Director: Adam Wingard
It’s been more than 17 years since The Blair Witch Project arrived in theaters and changed the way Hollywood viewed horror, and filmmaking in general, for better or worse. Its low budget and hand-held camera style revolutionized the way studios would think — particularly after they saw their return on investment — in an effect felt all the way up to today. Equally ground-breaking in its successful and smartly marketed internet campaign, Eduardo Sanchez and Daniel Myrick’s feature was the sort of viral sensation simply not achievable in today’s saturated marketplace. After a quick sequel with none of the original’s imagination or creative freedom, 16 years later, enter director Adam Wingard’s Blair Witch. It’s a film that not only goes back to the basics, but seems to deliberately steal much of what made the original such a horrific treat.
The film tracks James Donahue (James Allen McCune), a college student whose sister Heather went missing twenty-two years ago. He believes her disappearance had something to do with the woods she had visited, but more specifically the Blair Witch. His friends Lisa (Callie Hernandez), Ashley (Corbin Reid) and Peter (Brandon Scott) tag along as moral support not knowing what is about to happen to them. They also get local witch experts and YouTube bloggers Talia (Valorie Curry) and Lane (Wes Robinson) to venture along with them to the spooky Black Hills in Maryland.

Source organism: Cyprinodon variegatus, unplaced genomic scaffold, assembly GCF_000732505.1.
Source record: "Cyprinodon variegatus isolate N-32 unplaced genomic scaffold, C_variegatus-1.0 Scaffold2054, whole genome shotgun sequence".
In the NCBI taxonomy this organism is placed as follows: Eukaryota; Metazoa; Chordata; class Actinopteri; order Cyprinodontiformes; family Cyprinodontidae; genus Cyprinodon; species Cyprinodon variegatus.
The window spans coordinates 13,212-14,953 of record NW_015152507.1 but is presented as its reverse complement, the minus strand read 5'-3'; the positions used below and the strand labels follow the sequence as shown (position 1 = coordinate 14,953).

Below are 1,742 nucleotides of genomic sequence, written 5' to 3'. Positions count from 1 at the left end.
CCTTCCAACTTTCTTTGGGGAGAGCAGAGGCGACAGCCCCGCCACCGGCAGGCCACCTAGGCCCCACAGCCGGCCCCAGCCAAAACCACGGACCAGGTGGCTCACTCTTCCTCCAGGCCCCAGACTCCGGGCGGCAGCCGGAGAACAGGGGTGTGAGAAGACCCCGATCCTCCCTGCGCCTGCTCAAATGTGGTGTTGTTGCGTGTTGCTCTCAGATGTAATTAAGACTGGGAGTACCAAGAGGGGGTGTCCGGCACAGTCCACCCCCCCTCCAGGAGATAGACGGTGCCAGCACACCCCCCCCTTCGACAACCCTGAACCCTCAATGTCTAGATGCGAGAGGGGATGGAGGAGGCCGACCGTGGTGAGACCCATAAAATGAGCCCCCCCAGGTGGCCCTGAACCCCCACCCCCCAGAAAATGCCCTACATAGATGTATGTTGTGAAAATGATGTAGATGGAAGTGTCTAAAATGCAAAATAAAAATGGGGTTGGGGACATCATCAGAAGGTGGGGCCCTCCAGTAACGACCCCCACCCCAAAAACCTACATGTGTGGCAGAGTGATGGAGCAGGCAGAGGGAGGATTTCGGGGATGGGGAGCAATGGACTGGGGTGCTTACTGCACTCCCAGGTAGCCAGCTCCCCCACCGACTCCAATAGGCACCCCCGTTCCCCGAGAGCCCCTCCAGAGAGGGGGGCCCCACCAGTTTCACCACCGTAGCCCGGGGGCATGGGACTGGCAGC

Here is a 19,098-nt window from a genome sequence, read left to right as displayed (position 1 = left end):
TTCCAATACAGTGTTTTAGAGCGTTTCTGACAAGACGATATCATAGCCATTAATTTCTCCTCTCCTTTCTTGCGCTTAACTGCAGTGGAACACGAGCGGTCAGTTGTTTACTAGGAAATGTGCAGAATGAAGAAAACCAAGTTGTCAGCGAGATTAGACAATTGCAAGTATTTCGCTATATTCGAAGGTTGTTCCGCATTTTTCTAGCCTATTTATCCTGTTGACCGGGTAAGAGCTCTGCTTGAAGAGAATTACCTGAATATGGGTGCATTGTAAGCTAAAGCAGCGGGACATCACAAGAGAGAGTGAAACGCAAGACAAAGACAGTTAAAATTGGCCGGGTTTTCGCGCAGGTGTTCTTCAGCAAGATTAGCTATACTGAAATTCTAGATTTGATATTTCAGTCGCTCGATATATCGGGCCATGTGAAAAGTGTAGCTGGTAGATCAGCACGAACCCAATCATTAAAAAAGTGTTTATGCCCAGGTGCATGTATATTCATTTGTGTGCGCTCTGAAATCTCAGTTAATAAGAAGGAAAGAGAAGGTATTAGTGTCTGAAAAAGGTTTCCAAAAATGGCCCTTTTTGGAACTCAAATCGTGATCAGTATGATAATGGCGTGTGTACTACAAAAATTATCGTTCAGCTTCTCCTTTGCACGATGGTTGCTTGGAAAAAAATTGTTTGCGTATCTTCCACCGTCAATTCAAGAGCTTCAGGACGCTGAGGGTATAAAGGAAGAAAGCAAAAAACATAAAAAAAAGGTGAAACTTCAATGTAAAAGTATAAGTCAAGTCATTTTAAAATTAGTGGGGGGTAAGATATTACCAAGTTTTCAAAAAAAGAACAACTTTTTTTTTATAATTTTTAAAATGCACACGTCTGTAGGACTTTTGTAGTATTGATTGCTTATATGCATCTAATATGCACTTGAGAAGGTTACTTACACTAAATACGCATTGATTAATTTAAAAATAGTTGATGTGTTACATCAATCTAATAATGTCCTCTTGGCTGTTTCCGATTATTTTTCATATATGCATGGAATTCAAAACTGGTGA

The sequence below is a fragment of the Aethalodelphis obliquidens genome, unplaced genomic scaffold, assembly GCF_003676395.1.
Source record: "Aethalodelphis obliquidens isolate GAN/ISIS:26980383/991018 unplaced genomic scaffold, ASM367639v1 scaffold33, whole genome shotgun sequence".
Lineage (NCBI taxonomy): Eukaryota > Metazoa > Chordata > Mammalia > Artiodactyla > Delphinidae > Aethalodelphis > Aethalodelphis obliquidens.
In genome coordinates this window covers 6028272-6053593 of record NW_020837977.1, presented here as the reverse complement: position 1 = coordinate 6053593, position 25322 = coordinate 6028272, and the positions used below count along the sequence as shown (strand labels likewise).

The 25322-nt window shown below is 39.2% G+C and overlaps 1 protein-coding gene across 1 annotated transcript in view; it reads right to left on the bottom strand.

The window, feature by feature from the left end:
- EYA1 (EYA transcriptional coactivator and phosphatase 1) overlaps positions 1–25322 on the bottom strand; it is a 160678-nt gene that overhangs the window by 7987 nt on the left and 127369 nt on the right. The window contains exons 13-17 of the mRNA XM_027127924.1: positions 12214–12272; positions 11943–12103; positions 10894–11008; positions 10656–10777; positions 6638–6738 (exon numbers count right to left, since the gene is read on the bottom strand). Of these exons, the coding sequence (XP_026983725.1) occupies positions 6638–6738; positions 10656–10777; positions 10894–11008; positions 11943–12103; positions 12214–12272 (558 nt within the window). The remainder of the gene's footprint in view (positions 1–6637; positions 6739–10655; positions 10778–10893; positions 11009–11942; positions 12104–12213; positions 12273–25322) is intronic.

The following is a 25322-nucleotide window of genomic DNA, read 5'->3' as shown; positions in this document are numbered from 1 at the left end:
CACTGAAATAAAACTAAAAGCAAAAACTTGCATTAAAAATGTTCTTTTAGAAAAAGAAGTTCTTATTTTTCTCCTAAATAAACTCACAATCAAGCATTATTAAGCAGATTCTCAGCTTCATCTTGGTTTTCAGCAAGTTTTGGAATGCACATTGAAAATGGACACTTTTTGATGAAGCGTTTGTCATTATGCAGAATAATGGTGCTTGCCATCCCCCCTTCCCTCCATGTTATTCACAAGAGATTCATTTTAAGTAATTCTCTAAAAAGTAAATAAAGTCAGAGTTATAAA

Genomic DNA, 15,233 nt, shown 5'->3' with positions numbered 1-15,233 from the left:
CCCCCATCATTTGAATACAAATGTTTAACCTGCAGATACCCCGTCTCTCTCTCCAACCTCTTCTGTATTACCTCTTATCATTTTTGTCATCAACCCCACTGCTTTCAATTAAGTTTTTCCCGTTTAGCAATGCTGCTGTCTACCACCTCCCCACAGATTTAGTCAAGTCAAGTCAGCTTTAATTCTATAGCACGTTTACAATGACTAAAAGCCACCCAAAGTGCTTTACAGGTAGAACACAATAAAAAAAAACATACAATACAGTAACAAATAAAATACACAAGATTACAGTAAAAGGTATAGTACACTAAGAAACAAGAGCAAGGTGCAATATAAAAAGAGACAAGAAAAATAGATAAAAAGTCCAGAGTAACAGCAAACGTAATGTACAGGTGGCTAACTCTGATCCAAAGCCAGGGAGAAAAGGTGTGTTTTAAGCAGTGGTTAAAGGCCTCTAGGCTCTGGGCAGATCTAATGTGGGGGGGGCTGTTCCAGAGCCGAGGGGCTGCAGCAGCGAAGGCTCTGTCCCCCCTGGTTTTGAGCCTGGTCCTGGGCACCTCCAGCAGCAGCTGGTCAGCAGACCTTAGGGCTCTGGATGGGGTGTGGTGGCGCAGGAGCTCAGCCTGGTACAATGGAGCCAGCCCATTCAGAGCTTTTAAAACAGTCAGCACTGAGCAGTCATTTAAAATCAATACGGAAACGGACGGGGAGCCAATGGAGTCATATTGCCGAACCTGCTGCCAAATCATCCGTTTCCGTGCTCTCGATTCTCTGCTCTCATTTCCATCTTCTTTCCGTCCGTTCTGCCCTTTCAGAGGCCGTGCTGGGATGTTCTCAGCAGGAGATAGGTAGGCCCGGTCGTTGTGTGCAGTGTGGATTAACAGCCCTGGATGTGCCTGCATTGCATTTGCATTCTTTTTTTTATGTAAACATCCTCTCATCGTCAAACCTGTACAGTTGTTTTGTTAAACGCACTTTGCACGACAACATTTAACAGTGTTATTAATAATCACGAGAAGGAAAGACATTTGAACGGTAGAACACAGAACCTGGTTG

The film doesn’t opt to reboot the franchise as much as go back to its minimalist founding roots with a small cast and the crutch of a handheld camera. There aren’t many surprises in store for the audience, but that doesn’t mean the scares are not present. As they say, “If it ain’t broke, don’t fix it,” and it is with that state of mind that one should delve into this movie.
As our gang travels further and further into the woods they collide with a series of strange occurrences that might just have to do with the very thing they seek, yet there’s a lingering sense of déjà vu with the whole experience. Rather then genuinely making something new, some scenes will feel all too familiar to anyone who has seen the myriad similar horror features we’ve gotten since the 1999 original.
Instead, what distinguishes this film’s rightful place in the franchise is the moment our main characters finally find what they’ve been looking for, and embark on one of the most surreal and nightmarish horror house sequences in recent memory. Of course, there are cuts, but Wingard goes for a one-take manner and the fluidity of the camera during these horrific moments had the packed house ducking under our seats.
Wingard, known for You’re Next and The Guest, has already proven himself to being an excellent craftsman in the genre. He was certainly the right choice to reinvigorate this franchise, but if his previous films followed unpredictable trajectories that made them unique and memorable, here he sticks to a tried-and-true winning formula. Considering the full-on scares produced, there’s nothing inherently wrong with that.
Blair Witch premiered at the Toronto International Film Festival and opens on September 16.
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